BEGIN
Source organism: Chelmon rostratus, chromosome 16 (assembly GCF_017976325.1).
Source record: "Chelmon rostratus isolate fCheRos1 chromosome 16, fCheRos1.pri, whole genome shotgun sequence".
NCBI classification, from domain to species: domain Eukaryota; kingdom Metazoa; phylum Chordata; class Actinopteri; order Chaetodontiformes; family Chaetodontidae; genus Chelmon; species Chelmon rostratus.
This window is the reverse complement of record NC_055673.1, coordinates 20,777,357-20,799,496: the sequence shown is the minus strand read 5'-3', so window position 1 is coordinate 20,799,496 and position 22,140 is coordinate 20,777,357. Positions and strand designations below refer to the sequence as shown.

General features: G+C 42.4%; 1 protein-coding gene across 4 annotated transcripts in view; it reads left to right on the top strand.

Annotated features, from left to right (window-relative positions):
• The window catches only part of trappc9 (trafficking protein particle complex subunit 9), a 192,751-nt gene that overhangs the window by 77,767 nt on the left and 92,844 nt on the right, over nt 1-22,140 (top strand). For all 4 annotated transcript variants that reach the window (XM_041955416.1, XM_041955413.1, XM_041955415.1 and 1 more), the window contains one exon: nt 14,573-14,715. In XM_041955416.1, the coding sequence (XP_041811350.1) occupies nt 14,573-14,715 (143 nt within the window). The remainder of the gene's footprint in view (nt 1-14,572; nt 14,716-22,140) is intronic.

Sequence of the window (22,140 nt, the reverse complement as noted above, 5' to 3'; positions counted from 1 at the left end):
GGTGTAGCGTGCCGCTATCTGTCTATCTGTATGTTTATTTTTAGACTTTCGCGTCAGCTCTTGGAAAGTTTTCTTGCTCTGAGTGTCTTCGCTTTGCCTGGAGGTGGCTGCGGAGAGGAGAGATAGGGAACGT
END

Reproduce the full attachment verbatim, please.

Source organism: Chelmon rostratus, chromosome 16 (assembly GCF_017976325.1).
Source record: "Chelmon rostratus isolate fCheRos1 chromosome 16, fCheRos1.pri, whole genome shotgun sequence".
NCBI classification, from domain to species: domain Eukaryota; kingdom Metazoa; phylum Chordata; class Actinopteri; order Chaetodontiformes; family Chaetodontidae; genus Chelmon; species Chelmon rostratus.
This window is the reverse complement of record NC_055673.1, coordinates 20,777,357-20,799,496: the sequence shown is the minus strand read 5'-3', so window position 1 is coordinate 20,799,496 and position 22,140 is coordinate 20,777,357. Positions and strand designations below refer to the sequence as shown.

General features: G+C 42.4%; 1 protein-coding gene across 4 annotated transcripts in view; it reads left to right on the top strand.

Annotated features, from left to right (window-relative positions):
• The window catches only part of trappc9 (trafficking protein particle complex subunit 9), a 192,751-nt gene that overhangs the window by 77,767 nt on the left and 92,844 nt on the right, over nt 1-22,140 (top strand). For all 4 annotated transcript variants that reach the window (XM_041955416.1, XM_041955413.1, XM_041955415.1 and 1 more), the window contains one exon: nt 14,573-14,715. In XM_041955416.1, the coding sequence (XP_041811350.1) occupies nt 14,573-14,715 (143 nt within the window). The remainder of the gene's footprint in view (nt 1-14,572; nt 14,716-22,140) is intronic.

Sequence of the window (22,140 nt, the reverse complement as noted above, 5' to 3'; positions counted from 1 at the left end):
GGTGTAGCGTGCCGCTATCTGTCTATCTGTATGTTTATTTTTAGACTTTCGCGTCAGCTCTTGGAAAGTTTTCTTGCTCTGAGTGTCTTCGCTTTGCCTGGAGGTGGCTGCGGAGAGGAGAGATAGGGAACGT